GREENE COUNTY — Kettering Health Network (KHN) recently joined the Strata Precision Oncology Network to offer no-cost tumor profiling to patients with advanced cancer.
The partnership allows advanced cancer patients at KHN to receive genetic information that their physicians can use to impact their treatment plans.
“We find out it’s (cancer) not as simple as they originally thought,” Mary S. Connolly, Director of Innovation, Research & Grants for KHN, said, referring to the first war on cancer in the 1960s.
“As they learn more and more about cancer, they realize no two cancers are alike … they’re realizing that they’re different at the genetic level — in a person’s DNA,” she continued. “So to be able to treat these people appropriately, we need that genetic information.”
Strata is enabling KHN physicians to order this tumor profiling for their patients, according to Dan Rhodes, CEO of Strata Oncology. The tests are rarely covered by insurance, he said, costing from $2,500 to $4,000 per patient. But in the new partnership, patients don’t have to pay anything.
According to a press release, members of Strata Precision Oncology Network leverage the StrataNGSTM test, an 87-gene assay that sequences both DNA and RNA, to identify trial candidates for targeted therapies. StrataNGS is available to all advanced solid tumor and lymphoma patients through the Strata Trial, a nationwide observational study providing tumor sequencing for 100,000 patients with advanced cancer.
“Access to tumor sequencing and clinical trials are two key barriers to broadening patient access to precision oncology,” Rhodes said.
In less than two weeks after the test, doctors receive a lengthy report from Strata’s lab in Ann Arbor, Mich., which details the mutations present in tumor tissue.
“It doesn’t really make any sense to know that a person has mutation A-B-C unless you can do something about it,” Connolly said.
After studying the report, physicians can alter patients’ therapy to make it more effective in treating their cancer.
For example, Connolly said, a physician might see that a certain mutation one patient has may be resistant to the chemotherapy they’re using.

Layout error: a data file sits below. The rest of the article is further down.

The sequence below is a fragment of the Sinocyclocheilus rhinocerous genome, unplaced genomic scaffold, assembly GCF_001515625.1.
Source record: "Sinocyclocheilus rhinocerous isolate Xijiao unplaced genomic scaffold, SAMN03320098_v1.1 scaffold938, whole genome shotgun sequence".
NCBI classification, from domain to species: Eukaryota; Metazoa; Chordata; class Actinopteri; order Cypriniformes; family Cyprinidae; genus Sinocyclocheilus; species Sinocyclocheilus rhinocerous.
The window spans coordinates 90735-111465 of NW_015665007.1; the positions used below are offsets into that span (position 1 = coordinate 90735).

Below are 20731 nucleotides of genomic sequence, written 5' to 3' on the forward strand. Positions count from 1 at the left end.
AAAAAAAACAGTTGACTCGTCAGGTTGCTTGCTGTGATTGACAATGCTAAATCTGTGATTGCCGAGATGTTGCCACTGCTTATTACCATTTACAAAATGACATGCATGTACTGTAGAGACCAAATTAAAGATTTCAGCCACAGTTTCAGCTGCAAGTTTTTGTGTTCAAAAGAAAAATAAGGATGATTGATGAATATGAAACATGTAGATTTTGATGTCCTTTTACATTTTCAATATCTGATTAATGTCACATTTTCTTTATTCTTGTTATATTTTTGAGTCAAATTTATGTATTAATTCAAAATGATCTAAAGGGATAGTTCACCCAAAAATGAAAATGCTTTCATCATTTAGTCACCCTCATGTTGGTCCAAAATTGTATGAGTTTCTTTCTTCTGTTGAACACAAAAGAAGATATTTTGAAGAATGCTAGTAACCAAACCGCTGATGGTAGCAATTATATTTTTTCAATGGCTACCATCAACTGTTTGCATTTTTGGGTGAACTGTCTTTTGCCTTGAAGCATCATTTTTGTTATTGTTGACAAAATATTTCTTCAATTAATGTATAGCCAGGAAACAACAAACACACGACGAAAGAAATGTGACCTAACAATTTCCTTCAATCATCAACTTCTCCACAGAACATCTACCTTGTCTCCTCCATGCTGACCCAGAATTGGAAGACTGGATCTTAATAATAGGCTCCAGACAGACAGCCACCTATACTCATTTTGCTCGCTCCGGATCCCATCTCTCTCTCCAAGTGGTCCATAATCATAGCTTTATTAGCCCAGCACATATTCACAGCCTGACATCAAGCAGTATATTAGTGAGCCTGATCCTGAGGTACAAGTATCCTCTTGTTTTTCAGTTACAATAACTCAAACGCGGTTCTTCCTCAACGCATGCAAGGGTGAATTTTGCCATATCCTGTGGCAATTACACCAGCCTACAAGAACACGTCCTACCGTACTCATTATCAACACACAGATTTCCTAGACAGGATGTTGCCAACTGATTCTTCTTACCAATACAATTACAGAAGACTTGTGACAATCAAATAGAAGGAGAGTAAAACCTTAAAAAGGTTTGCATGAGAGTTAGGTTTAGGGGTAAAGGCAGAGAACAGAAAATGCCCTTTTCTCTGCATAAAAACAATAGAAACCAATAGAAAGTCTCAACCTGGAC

The second thing a mutation profile can do is allow physicians to match patients to “precision medicine” clinical trials.
“With incurable cancers … their treatment options are limited or nonexistent. Sometimes their only option is to enter a clinical trial,” Connolly said.
Patients can only enter this type of experimental treatment if they have a specific mutation. Without mutation knowledge, patients have no access to clinical trials.
The partnership between KHN and Strata began in September, and so far 120 patients have benefited from receiving new genetic information. Matching with a clinical trial is rarer, Connolly said, with KHN only having one patient match so far.
“As time goes on, with more and more experimental drugs and clinical trials … I anticipate we’ll have many more matched by next year,” Connolly said.
According to Rhodes, clinical trials of new cancer therapies are available only at select institutions nationwide, meaning patients often must travel to receive treatment.
Patients in Greene County now have access to advanced tumor sequencing and cutting-edge clinical trials at KHN.
“We do have the latest technology and treatment options for patients,” Connolly said. “It’s so important for patients to have the option to stay close to home during cancer treatment. It means so much to them to get to stay home with their families.”